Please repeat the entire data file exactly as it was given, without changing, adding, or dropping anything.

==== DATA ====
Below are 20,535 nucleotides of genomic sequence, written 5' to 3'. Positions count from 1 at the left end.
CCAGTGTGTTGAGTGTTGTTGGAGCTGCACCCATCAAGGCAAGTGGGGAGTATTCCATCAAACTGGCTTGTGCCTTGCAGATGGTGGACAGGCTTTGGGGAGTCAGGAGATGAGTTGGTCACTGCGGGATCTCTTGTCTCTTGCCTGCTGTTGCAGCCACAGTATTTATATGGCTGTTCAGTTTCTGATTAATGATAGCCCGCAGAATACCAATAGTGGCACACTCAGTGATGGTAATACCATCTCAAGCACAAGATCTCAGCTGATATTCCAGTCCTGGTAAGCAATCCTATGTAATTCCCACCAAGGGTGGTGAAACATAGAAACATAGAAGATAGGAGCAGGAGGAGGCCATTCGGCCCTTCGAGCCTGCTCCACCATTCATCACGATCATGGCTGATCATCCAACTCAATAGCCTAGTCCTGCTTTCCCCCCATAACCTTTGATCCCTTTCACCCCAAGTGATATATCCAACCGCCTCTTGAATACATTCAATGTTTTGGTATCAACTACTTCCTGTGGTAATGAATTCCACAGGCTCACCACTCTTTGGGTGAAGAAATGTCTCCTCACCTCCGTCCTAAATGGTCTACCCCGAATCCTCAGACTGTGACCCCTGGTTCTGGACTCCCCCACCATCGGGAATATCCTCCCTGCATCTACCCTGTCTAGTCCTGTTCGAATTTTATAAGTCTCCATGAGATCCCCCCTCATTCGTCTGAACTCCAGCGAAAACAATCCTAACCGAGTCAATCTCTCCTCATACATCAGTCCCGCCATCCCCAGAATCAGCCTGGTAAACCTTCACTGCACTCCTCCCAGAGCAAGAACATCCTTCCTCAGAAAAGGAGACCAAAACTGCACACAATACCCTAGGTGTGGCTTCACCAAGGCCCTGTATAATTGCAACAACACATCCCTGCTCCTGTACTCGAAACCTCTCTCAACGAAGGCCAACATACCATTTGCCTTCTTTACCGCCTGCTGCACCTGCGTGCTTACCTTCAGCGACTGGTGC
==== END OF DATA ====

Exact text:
Below are 20,535 nucleotides of genomic sequence, written 5' to 3'. Positions count from 1 at the left end.
CCAGTGTGTTGAGTGTTGTTGGAGCTGCACCCATCAAGGCAAGTGGGGAGTATTCCATCAAACTGGCTTGTGCCTTGCAGATGGTGGACAGGCTTTGGGGAGTCAGGAGATGAGTTGGTCACTGCGGGATCTCTTGTCTCTTGCCTGCTGTTGCAGCCACAGTATTTATATGGCTGTTCAGTTTCTGATTAATGATAGCCCGCAGAATACCAATAGTGGCACACTCAGTGATGGTAATACCATCTCAAGCACAAGATCTCAGCTGATATTCCAGTCCTGGTAAGCAATCCTATGTAATTCCCACCAAGGGTGGTGAAACATAGAAACATAGAAGATAGGAGCAGGAGGAGGCCATTCGGCCCTTCGAGCCTGCTCCACCATTCATCACGATCATGGCTGATCATCCAACTCAATAGCCTAGTCCTGCTTTCCCCCCATAACCTTTGATCCCTTTCACCCCAAGTGATATATCCAACCGCCTCTTGAATACATTCAATGTTTTGGTATCAACTACTTCCTGTGGTAATGAATTCCACAGGCTCACCACTCTTTGGGTGAAGAAATGTCTCCTCACCTCCGTCCTAAATGGTCTACCCCGAATCCTCAGACTGTGACCCCTGGTTCTGGACTCCCCCACCATCGGGAATATCCTCCCTGCATCTACCCTGTCTAGTCCTGTTCGAATTTTATAAGTCTCCATGAGATCCCCCCTCATTCGTCTGAACTCCAGCGAAAACAATCCTAACCGAGTCAATCTCTCCTCATACATCAGTCCCGCCATCCCCAGAATCAGCCTGGTAAACCTTCACTGCACTCCTCCCAGAGCAAGAACATCCTTCCTCAGAAAAGGAGACCAAAACTGCACACAATACCCTAGGTGTGGCTTCACCAAGGCCCTGTATAATTGCAACAACACATCCCTGCTCCTGTACTCGAAACCTCTCTCAACGAAGGCCAACATACCATTTGCCTTCTTTACCGCCTGCTGCACCTGCGTGCTTACCTTCAGCGACTGGTGC